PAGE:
After her daughter had shortlisted eight schools, Tahirah called up each one to interview the AEDs. Based on the interview, she could also monitor the tone or non verbal communication from the AEDs, which helped her to decide which school had AEDs that provided adequate support.
“We need to listen to [our children’s] perspective,” she said. “This is the first step of slowly letting go, because our children are approaching the teen age,” she added. After speaking with her daughter, they were able to shortlist six schools they felt suited her.
To prepare for secondary school, she taught her children to take initiative in their learning. She also taught them time management skills. She also made sure her children had adequate sleep and nutrition, as she believes staying healthy will help her children cope better. Additionally, she also sat down with her children to discuss appropriate Co-Curricular Activities together, though she emphasised the importance of leaving the final decision up to the child.
She also encouraged parents to go through worst case scenarios, such as getting lost on public transport, with their children, so they know what to do if such a situation arises. She added that it was important to maintain open communication with children and to set clear boundaries.
On posting day, she urged parents to accompany their children, as the transition from primary to secondary school can be scary for a new student. “Your presence will help them feel safe and grounded,” she said.
To facilitate communication with teachers and AEDs, she prints information sheets about her children so that they are able to understand her children’s needs. She also provides an “action plan” so that her children’s teachers and AEDs know how best to support them.
Alternative pathways and beyond
Kalsum also presented an alternative to mainstream education in homeschooling. She suggested that children who may have difficulty in mainstream classrooms may fare better in a homeschooling approach, as it affords more flexibility in planning lessons and activities.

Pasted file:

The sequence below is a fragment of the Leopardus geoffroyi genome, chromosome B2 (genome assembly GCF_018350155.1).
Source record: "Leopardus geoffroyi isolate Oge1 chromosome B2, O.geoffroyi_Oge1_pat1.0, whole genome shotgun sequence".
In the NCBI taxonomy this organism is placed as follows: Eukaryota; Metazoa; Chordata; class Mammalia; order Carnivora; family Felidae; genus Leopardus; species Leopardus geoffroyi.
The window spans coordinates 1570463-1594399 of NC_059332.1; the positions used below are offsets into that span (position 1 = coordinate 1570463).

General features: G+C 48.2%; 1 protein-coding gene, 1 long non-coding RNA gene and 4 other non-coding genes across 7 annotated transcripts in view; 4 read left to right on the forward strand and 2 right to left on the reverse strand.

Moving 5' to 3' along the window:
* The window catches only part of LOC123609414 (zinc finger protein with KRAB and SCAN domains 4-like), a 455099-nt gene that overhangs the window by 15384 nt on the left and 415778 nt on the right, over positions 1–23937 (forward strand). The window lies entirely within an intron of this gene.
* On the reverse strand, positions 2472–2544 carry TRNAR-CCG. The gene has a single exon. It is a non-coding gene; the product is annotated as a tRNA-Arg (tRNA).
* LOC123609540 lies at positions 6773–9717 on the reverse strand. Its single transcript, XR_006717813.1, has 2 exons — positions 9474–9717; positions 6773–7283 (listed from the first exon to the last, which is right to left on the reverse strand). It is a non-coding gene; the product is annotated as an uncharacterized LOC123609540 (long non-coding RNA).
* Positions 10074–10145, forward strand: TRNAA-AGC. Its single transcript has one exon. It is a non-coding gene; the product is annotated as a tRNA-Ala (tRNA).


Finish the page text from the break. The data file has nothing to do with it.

“For struggling learners, when they’re given control over the learning, it helps to reduce anxiety and more importantly, it opens the door to communication,” she said. It also allows children to develop their executive functioning skills at their own pace.
However, homeschooling also comes with its disadvantages. Parents may be incompatible with their children as teachers, or lack the finances to cover a homeschooling curriculum. In the case of ADHD children, ADHD can also run in families, so parents might face similar executive function struggles in homeschooling, which can make it difficult for the family to cope. Thus, it is important to consider all sides before deciding to homeschool one’s children.
Post-PSLE, Kalsum also shared some pathways for homeschoolers.
Besides the GCE O or N Levels,there are international systems students can choose from to enter tertiary education. The homeschooling community also provides support, so most parents are not alone in homeschooling their child.
Kalsum recommends the IGCSE (International General Certification of Secondary Education), which she describes as “flexible with a capital f”. The IGCSE provides more subjects than mainstream education, which may be helpful to ADHD children who have different interests. Children can also structure their exam settings to their needs. However, the IGCSE can be costly, and affect tertiary education choices, especially in polytechnics, for children.
She also shared some non-academic pathways parents can consider.
“You need to observe if [your children] are more inclined to certain traits or entrepreneurial activities. Give them the space and resources to explore,” she said.
Moonlake, who has two children, one of which has ADHD, talked about Twice Exceptional children, which are gifted kids that face difficulty in the education system due to learning disabilities or conditions such as ADHD. Thus, it is also important to consider alternative methods such as the ones mentioned above, for these children.
The panel ended with a general Q&A with the audience. “This notion of studies can be academic or non-academic in nature. So if we peel back all these layers, we can better enjoy our relationships with our children,” Kalsum said in closing.